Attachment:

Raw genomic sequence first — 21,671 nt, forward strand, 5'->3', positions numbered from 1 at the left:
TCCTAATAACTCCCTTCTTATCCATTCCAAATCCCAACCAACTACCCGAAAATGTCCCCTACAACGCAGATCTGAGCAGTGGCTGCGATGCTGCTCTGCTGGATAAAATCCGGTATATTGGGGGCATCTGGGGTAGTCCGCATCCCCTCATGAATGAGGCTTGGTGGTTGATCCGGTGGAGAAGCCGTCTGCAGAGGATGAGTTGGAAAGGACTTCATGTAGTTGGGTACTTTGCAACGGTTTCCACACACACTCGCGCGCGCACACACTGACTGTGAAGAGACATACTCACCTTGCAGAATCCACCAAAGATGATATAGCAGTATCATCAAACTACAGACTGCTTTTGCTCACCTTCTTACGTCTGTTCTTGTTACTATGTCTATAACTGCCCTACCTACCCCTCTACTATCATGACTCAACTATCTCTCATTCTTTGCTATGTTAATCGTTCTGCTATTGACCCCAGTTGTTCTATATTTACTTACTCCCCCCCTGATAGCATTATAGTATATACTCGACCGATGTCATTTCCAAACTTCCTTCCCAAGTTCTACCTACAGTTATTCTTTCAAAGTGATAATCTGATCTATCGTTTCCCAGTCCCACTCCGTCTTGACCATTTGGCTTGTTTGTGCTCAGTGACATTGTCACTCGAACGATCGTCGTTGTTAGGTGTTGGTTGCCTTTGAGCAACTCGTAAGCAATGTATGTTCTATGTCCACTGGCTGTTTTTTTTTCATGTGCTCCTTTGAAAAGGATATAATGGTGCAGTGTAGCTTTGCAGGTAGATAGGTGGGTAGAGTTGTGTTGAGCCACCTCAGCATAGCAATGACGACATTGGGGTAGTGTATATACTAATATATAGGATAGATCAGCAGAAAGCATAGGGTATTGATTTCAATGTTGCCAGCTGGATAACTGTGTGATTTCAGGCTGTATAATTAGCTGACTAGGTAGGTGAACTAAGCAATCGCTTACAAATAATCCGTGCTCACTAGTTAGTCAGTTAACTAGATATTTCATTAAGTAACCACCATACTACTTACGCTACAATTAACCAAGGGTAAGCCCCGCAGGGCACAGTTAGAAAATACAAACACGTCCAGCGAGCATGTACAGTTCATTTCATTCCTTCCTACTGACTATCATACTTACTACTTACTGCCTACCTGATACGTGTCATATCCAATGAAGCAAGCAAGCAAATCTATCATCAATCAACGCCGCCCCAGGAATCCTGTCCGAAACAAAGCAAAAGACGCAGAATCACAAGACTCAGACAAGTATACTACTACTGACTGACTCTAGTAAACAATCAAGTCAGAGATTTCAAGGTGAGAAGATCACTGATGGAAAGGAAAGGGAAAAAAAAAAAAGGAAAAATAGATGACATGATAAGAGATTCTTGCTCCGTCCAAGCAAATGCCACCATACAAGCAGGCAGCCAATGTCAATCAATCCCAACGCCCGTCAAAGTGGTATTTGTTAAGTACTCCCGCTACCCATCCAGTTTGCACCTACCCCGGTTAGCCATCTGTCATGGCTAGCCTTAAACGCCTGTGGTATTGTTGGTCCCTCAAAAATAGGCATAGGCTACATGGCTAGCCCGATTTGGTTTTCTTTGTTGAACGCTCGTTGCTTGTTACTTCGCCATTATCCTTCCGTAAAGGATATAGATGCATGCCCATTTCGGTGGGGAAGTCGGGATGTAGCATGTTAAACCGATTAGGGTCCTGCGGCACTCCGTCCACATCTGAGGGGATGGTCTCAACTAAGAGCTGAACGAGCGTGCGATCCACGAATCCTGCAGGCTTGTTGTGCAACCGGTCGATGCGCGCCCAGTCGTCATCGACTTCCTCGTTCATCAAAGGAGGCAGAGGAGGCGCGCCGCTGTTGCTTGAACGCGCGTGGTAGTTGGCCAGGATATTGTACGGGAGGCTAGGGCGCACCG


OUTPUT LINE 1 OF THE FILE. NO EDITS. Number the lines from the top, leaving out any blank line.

Raw genomic sequence first — 21,671 nt, forward strand, 5'->3', positions numbered from 1 at the left: